5 golden rules to build a creative portfolio

Applying for a job in gaming, VFX, Animation, Advertising, or any creative industry can be really stressful and overwhelming, especially if you have to show a creative portfolio. As a creative professional, it is important to show to a potential employer a portfolio that sums up your work in its best light. Your portfolio and how it is structured is basically how you show your skills, experience, and how you generate ideas. Many people tend to ‘’overdo it’’ in terms of what they have or want to show and tend to simply put everything they have ever done in it, applying to every single job with the same portfolio.

As a creative recruiter who basically spends her days looking at portfolios, I thought I would give you my advice on how to make sure you stand out.

1. Prepare and adapt

Is important to understand that all companies have different cultures, values, sizes of teams, types of products and that, getting into one of them can help shape your whole career. A crucial element you want to keep in mind is that you have to know what your goal is and adapt your portfolio so it fits what the hiring manager is looking for. Remember to always be honest with yourself within this process, and really define your goal. For example, you might want to ask yourself if you prefer to be a generalist or a specialist as this will have an impact on where you will apply. Have a look at what a specific company is doing and reflect their language back into your portfolio. The ‘’one size fits all’’ is definitely NOT the way to go here as the hiring manager will immediately recognize if you prepared and adapted your work. This process can be as simple as editing what piece of work you want to put first in your portfolio to showcase a specific set of skills, or a specific creative style.

2. Quality not quantity

A common mistake artists often make - that is easy to avoid - is including too much material in the portfolio. I can assure you that it is better to have a few pieces that you feel represent the best work you can display versus everything you have ever worked on. Show only the ones you are 100% satisfied with and a current example of your abilities. This portfolio is the key to getting the hiring manager’s attention so make sure it represents your best work. Once approved by recruiters, the same work will also be seen by Technical Directors that will be looking for the skills and/or the potential to learn them depending on the job you are applying for.  Depending on your skill set, if you decide to make a video, the same rules apply. Focus on your best work and make sure that your edit is short but efficient. If the video ends and we all are excited and want to see more, you did a good job!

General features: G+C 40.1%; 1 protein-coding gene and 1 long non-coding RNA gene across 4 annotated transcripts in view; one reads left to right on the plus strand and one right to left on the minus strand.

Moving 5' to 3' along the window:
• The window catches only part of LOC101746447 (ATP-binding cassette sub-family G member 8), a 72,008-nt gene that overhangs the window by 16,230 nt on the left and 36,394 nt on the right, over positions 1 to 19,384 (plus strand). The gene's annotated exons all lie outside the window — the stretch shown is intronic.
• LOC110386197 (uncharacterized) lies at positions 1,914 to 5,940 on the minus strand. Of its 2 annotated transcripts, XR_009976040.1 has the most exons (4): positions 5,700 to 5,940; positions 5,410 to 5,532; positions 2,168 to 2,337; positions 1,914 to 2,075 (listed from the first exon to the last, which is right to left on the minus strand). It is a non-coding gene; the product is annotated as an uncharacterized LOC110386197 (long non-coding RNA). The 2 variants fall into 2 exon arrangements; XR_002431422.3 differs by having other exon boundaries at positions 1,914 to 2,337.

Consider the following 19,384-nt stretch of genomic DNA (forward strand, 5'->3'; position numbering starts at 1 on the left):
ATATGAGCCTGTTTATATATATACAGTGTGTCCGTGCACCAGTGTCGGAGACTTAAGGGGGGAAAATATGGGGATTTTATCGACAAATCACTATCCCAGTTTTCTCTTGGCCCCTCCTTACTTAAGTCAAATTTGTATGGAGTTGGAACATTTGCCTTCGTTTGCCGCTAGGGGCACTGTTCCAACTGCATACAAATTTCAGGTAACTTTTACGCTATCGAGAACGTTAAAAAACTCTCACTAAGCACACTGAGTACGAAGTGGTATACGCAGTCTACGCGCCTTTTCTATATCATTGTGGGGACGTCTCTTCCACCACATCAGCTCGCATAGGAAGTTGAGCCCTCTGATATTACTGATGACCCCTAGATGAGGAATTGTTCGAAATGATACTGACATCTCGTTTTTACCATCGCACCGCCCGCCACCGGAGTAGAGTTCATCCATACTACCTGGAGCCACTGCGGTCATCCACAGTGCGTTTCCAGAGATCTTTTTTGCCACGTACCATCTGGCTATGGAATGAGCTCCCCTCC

3. Tell me a story

Once you have chosen the material to display in your portfolio, it is important to show how you got there. If you want to be remembered, we need to see the progression of your work and to be captivated by your story and the story of your work. Let us know if you had any challenges, what tool you used, the context, and what brought you to how it looks now. Breakdowns, progress, and timelines are always really good to see.  

4. Make it simple and accessible  (K.I.S.S.)

The online portfolio is a good format since it can easily include pictures, video, turntables, audio, and text. When a hiring manager clicks the link to your work, you want to get his or her attention right away. This is achieved by a well-structured portfolio that is organized and displays what you want to show first. No need for complex websites. I personally hate to click on 6 links before getting to the actual work, and to be honest, I may even abandon during the process if I see too many unrelated pages. Take a format that is accessible or as i like to say K.I.S.S. Keep It Stupid and Simple.

5. Pay attention to details

Pay attention to your spelling, punctuation and grammar. Get a friend to proof read your portfolio and make sure there is no mistake. Your portfolio will be sent with a presentation letter and a resume and you need to make sure they all follow the same direction. We can spot a copy and paste application from miles away (it is even worst if you forget to replace the previous company’s details…I see that a lot!). We need to see that you’re really passionate about what you do and that you put a lot of efforts in your portfolio and overall presentation, because it’s going to reflect the effort and the work you are going to display if you get hired.

I know, it is a lot to think about, and please know that I am always available to give you input. Feel free to email me at steph@rhum.hr, or connect with me on LinkedIn. It will always be a pleasure to chat with you and give you the best advice I can.

Stephanie Angrignon, Creative Recruiter

Pierre-Luc Labbee